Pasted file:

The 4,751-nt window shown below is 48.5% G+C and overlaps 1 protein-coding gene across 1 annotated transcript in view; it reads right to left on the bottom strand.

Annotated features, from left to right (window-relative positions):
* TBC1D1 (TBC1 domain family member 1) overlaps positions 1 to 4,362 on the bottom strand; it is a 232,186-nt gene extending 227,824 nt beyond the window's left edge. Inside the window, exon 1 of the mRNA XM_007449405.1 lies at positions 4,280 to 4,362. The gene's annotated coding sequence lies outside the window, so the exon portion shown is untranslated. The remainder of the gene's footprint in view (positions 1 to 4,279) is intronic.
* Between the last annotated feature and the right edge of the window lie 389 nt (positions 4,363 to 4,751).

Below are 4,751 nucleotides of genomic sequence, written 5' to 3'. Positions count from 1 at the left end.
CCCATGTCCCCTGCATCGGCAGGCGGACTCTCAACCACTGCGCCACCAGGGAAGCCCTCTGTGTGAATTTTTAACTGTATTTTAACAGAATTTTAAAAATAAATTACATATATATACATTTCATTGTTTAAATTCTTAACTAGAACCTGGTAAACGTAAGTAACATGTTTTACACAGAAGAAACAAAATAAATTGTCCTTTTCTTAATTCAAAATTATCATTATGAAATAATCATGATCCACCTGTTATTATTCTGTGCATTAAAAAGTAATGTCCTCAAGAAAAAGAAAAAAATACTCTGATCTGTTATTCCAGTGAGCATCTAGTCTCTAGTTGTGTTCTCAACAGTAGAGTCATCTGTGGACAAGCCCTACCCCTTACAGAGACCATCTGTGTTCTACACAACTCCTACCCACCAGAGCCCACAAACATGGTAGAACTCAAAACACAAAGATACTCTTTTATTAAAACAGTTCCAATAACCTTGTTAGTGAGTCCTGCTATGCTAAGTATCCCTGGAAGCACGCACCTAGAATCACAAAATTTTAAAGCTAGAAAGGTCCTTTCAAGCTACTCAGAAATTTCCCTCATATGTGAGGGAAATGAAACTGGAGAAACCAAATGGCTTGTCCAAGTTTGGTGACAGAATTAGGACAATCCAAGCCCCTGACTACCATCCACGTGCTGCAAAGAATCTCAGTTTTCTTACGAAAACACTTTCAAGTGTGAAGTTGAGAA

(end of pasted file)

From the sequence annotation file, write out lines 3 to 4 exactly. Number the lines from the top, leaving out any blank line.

* TBC1D1 (TBC1 domain family member 1) overlaps positions 1 to 4,362 on the bottom strand; it is a 232,186-nt gene extending 227,824 nt beyond the window's left edge. Inside the window, exon 1 of the mRNA XM_007449405.1 lies at positions 4,280 to 4,362. The gene's annotated coding sequence lies outside the window, so the exon portion shown is untranslated. The remainder of the gene's footprint in view (positions 1 to 4,279) is intronic.
* Between the last annotated feature and the right edge of the window lie 389 nt (positions 4,363 to 4,751).